Ecological destruction and climate change, rapid digital transformation and robotisation, rising economic inequality, public health for ageing societies vulnerable to pandemics, financial stability in face of globalised financial transactions, conflicts between legal orders and public interests in transnational exchanges, and the erosion of the core function of the rule of law in controlling and limiting power – these are some of the contemporary challenges that question well-established ideas of the relationship between the public and the private, between the society and the market, and between the sovereignty of the state and the power of non-state actors.
The withdrawal of the state – partly, because of conscious policy choices, partly, because of the inability of the nation-state to face transnational challenges – from defining, implementing, and enforcing public interests has led to an empowering of private actors to take over former state functions, which sometimes results in the accumulation of power with private actors surpassing that of states.
Whilst globalisation and the transfer of powers to private actors is not likely to be reversible, the importance of preserving public interests remains. A well-functioning legal system that is committed to respect, safeguard and effectively implement public interests is essential for the prosperity and wellbeing of citizens. This requires strong faculties of law with excellent scholars equipped to deal with societal challenges. The legal discipline of the 21st century is also repositioning itself within the academic environment and in its relationship to other disciplines. Mindful of these societal and academic developments, the Dutch Sector Plan for Law 2019-2024 of the Dutch Ministry of Education, Culture and Research facilitates the repositioning of law in society with cross-faculty partnerships. The partnership between Erasmus School of Law and the Faculty of Law of Groningen University focuses on the ‘Rebalancing of Public Interests in Private Relationships’.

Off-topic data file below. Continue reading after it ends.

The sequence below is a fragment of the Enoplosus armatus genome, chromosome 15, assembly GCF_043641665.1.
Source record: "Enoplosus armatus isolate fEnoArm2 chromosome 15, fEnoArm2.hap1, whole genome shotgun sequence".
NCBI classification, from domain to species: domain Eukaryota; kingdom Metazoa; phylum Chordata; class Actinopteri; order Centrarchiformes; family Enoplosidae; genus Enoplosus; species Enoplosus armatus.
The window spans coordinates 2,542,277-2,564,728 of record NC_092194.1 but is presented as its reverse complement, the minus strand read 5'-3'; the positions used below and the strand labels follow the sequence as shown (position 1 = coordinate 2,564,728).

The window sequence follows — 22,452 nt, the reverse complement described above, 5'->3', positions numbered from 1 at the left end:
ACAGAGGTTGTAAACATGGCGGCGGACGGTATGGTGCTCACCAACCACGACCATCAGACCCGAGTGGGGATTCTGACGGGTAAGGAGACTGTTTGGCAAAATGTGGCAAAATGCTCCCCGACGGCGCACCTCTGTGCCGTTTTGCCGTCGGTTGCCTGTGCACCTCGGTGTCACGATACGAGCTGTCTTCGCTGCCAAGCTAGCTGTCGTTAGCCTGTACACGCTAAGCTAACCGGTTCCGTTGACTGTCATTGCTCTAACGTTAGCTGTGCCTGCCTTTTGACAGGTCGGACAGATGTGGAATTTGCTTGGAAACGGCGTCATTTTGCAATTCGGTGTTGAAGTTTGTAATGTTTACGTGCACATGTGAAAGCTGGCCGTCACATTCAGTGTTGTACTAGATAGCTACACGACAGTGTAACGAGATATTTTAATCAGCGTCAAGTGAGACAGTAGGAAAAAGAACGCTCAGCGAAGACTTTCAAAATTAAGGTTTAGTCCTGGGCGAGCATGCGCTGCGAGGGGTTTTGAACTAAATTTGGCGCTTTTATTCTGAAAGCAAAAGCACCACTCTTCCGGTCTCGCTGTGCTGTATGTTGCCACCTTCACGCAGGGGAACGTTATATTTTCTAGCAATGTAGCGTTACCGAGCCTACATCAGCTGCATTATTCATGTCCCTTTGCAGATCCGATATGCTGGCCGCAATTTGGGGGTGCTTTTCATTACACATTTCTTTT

This special issue of the Erasmus Law Review is dedicated to the emergence of this research line and invites academics from different legal and empirical disciplines to reflect on questions such as what defines public interests and what distinguishes them from private interests; what consequences are attached to the qualification of a particular interest to be a public one; whether there is a hierarchy between public interests and what the consequences of such a hierarchy are; which roles private actors play in creating, promoting, implementing and enforcing public interests, including those for which the government has assumed final responsibility; how the power of private actors can be made subject to public interests in a globalised and digitalised world; and how we can redefine, if at all, the line that is traditionally dividing public from private law. What do the major challenges of these times such as climate change, globalisation, digitalisation, health care dealing with ageing societies and pandemics, and global financial stability mean for this public-private challenge?
We welcome contributions from various legal areas, such as (international and national) private law, (international and national) public law, EU law, administrative law, competition law, and tax law; as well as from disciplines such as criminology, law and economics, empirical legal studies, and legal theory. With this special issue, we hope to get a multi-disciplinary overview on the public-private challenges for the legal discipline in the 21st century.
If you are interested in contributing, please send in a short abstract of the paper you may write with an indication of the structure of the paper (about 250-500 words). Also please add a short 1-2 pages CV. Please send your abstract to firstname.lastname@example.org
We will select which submitted abstracts can be worked out in a full paper for the special issue. Full papers can be 8,000-12,000 words in length (including footnotes). Please see Erasmus Law Review Author Guidelines for further instructions. Two independent reviewers will be assigned to each paper.
The timeline is as follows:
- Please send in your abstract by: 1 September 2022
- Decision about which abstracts can be developed into full papers by: 15 September 2022
- Full papers ready for peer review by: 15 November 2022
- Reviews received by: 15 January 2023
- Revision / final papers are due: 28 February 2023
- Publication of issue aimed for: April 2023
Special issue editors: René Repasi, Professor of Public and Private Interests, Lieselot Bisschop, Professor of Public and Private Interests, Koen Swinnen, Professor of Private Law and Public and Private Interests & Aurelia Colombi Ciacchi, Groningen Sector Plan chair on Public and Private Interests.